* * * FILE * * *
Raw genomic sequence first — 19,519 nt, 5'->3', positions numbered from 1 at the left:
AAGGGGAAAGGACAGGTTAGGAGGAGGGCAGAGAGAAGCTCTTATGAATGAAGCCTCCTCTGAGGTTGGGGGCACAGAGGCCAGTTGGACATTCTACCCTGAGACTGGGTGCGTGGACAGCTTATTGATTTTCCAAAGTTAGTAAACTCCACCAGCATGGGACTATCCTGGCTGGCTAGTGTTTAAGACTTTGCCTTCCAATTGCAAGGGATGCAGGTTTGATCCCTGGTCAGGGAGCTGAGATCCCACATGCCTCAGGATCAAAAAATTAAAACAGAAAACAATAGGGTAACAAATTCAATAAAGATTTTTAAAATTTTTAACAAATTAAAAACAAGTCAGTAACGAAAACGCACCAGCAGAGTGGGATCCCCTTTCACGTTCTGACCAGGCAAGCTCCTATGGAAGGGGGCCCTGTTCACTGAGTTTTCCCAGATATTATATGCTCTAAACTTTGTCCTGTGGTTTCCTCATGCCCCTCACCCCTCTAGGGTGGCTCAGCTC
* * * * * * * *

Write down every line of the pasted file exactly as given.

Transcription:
Raw genomic sequence first — 19,519 nt, 5'->3', positions numbered from 1 at the left:
AAGGGGAAAGGACAGGTTAGGAGGAGGGCAGAGAGAAGCTCTTATGAATGAAGCCTCCTCTGAGGTTGGGGGCACAGAGGCCAGTTGGACATTCTACCCTGAGACTGGGTGCGTGGACAGCTTATTGATTTTCCAAAGTTAGTAAACTCCACCAGCATGGGACTATCCTGGCTGGCTAGTGTTTAAGACTTTGCCTTCCAATTGCAAGGGATGCAGGTTTGATCCCTGGTCAGGGAGCTGAGATCCCACATGCCTCAGGATCAAAAAATTAAAACAGAAAACAATAGGGTAACAAATTCAATAAAGATTTTTAAAATTTTTAACAAATTAAAAACAAGTCAGTAACGAAAACGCACCAGCAGAGTGGGATCCCCTTTCACGTTCTGACCAGGCAAGCTCCTATGGAAGGGGGCCCTGTTCACTGAGTTTTCCCAGATATTATATGCTCTAAACTTTGTCCTGTGGTTTCCTCATGCCCCTCACCCCTCTAGGGTGGCTCAGCTC